London Clarke - An Abandoned House With a Disturbing Past
London Clarke is the award-winning and Amazon bestselling author of Wildfell and the Legacy of Darkness series. Obsessed with vampires and haunted houses from a young age, London grew up reading gothic tales like Wuthering Heights and Dracula, featuring romance, tragedy, and tortured souls. She considers herself a recovering runaway and confesses that she once moved to England in search of a man who was the perfect amalgamation of Dracula, Hamlet, Heathcliff, and Mr. Rochester. London has had an eclectic array of jobs including receptionist, legal secretary, literary assistant, high school English teacher, and freelance editor. London lives in a Washington, DC suburb with her husband and two Italian greyhounds. She’s happiest when she’s writing novels, reading books, or re-watching her favorite programs like The Vampire Diaries or Being Human. As our Author of the Day, she tells us all about her book, The Meadows.
Please give us a short introduction to what The Meadows is about.
The Meadows is about Scarlett DeHaven, a woman who has left behind her life in Nashville to get away from the bad influences that landed her in rehab. She returns to the Shenandoah Valley—a familiar place from her college days—where she purchases an abandoned mansion with the intent to turn it into a bed and breakfast. But as soon as she moves in and begins the renovation process, she is plagued by visions and voices. A work crew discovers a tunnel under the house that was once used by local cults for their rituals. And as the paranormal activity in the house begins to escalate and becomes more dangerous, Scarlett soon realizes that she is battling unseen forces even more sinister than her addiction. Driven to the edge of despair, she’s determined to rid her new house of its demons, but she has no idea what she’s really fighting . . . vampires, demons, or flesh and blood.
What inspired you to write about a decades-old murder and a blood-thirsty cult?
I set out to write about a haunted house. The decades-old murder and the cult kind of came along as an idea while I was writing.
Tell us more about Scarlett DeHaven. What makes her tick?
Scarlett is a conflicted character. She has a lot of baggage. She’s a talented musician and wants to continue making music, but she can’t stay in Nashville—too much temptation. She’s fresh out of rehab for a drug and alcohol addiction and is starting to have some flashbacks of things that happened during her blackouts—things she’s not proud of. She wants to stay on the straight and narrow but living in a house haunted by demons isn’t necessarily conducive to sobriety. In short, she’s between a rock and a hard place: her addiction and an environment rife with paranormal activity that has become dangerous.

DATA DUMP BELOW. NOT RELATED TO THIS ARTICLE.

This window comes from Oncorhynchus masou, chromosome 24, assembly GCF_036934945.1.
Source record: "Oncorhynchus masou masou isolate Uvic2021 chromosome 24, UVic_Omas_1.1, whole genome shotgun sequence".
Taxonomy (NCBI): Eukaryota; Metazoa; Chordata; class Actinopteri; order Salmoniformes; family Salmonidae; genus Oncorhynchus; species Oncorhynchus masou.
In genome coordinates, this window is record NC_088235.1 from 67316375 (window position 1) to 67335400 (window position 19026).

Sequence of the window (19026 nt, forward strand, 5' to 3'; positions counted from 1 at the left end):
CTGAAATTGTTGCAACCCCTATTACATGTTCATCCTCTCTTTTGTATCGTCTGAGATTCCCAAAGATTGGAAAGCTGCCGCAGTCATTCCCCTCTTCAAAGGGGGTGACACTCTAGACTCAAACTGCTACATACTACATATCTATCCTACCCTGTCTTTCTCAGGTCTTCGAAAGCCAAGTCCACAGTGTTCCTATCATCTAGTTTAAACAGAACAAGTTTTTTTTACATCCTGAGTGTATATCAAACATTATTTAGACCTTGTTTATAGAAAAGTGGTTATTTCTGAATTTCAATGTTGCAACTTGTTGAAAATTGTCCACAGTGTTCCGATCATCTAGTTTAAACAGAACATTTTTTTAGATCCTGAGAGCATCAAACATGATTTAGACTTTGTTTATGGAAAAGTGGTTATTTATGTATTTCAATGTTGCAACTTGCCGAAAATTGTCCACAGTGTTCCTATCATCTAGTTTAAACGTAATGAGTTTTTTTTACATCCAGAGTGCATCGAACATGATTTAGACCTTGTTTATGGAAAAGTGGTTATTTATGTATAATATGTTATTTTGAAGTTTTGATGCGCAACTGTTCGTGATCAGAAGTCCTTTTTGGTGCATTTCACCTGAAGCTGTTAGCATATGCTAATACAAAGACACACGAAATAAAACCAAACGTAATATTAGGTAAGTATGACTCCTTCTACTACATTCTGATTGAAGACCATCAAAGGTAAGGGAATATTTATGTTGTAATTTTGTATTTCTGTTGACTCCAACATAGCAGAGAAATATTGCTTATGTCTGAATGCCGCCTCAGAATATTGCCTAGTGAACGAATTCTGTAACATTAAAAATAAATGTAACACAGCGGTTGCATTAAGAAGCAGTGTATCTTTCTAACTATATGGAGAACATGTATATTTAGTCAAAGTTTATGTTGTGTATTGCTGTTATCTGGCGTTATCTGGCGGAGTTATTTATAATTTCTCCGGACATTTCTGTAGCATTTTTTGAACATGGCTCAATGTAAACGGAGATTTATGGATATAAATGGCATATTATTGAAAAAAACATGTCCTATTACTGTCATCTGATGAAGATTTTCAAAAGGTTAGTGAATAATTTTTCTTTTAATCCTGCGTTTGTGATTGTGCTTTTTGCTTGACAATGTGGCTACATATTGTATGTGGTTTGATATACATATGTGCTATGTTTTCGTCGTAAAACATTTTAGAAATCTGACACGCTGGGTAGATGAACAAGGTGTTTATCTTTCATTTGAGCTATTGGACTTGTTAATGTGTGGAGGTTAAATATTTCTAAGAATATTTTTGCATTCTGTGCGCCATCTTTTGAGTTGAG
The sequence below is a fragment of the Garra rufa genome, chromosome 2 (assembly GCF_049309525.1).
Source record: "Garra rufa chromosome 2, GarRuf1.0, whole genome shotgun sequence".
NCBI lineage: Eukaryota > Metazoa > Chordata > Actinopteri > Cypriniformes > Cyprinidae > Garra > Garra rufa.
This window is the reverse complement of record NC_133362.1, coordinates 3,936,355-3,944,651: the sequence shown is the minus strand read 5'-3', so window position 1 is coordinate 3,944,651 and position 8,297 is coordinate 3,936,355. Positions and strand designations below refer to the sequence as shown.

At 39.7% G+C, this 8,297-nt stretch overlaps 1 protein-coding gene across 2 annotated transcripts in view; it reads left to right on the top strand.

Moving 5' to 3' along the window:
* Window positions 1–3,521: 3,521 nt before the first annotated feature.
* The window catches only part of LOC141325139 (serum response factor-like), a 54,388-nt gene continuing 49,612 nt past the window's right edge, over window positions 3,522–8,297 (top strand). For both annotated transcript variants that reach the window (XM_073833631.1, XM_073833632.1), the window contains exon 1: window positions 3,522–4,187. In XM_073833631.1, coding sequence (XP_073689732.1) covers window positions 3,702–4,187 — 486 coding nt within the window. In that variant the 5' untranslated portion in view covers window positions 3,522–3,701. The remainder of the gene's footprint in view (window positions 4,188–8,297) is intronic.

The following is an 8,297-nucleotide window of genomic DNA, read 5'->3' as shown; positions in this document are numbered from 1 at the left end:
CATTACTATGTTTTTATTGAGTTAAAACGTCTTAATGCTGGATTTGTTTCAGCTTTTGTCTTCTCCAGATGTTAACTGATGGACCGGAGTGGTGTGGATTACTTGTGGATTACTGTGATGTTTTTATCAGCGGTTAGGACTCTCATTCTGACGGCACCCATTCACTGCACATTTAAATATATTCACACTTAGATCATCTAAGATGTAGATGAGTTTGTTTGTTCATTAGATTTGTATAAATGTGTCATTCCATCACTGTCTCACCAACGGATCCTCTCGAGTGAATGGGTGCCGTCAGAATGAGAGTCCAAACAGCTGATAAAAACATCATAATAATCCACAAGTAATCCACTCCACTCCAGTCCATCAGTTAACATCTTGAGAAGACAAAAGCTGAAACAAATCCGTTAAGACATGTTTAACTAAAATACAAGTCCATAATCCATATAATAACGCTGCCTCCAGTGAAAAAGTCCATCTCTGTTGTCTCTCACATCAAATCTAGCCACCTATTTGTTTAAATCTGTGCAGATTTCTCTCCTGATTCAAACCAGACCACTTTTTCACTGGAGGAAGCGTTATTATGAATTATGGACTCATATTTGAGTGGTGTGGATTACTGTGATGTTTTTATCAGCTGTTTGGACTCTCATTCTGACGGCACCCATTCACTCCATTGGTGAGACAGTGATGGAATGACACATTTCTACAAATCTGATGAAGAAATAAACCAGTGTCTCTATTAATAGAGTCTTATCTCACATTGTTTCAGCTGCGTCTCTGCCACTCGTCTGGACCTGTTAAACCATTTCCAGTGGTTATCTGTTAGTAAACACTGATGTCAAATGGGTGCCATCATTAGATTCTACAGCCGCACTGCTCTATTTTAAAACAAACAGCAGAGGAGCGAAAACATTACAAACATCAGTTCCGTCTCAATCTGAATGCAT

Why did you pick an abandoned house to start your story from?
Well, all of my books deal with haunted houses on some level, and there’s something about an abandoned house—one that’s been empty for years, one that was abandoned for reasons that are chilling, one that’s got a history of being used by local cults for rituals—that makes it especially creepy and a good base for paranormal activity.
Why supernatural thrillers? What drew you to the genre?
Ever since I was a kid, I have always loved creepy atmospheres, haunted houses, vampires, and ghost stories. I’ve had a couple of paranormal experiences myself, and I know a lot of people who have as well. I’ve written in some other genres, but I think this one comes naturally to me. I see every scene in my head so vividly. And the genre lends itself to interesting characters with problems—mental illness, addiction, phobias—that can really complicate the plot and raise the stakes for the characters. I also like to add in a heavy dose of romance—or at least a dark and mysterious love interest.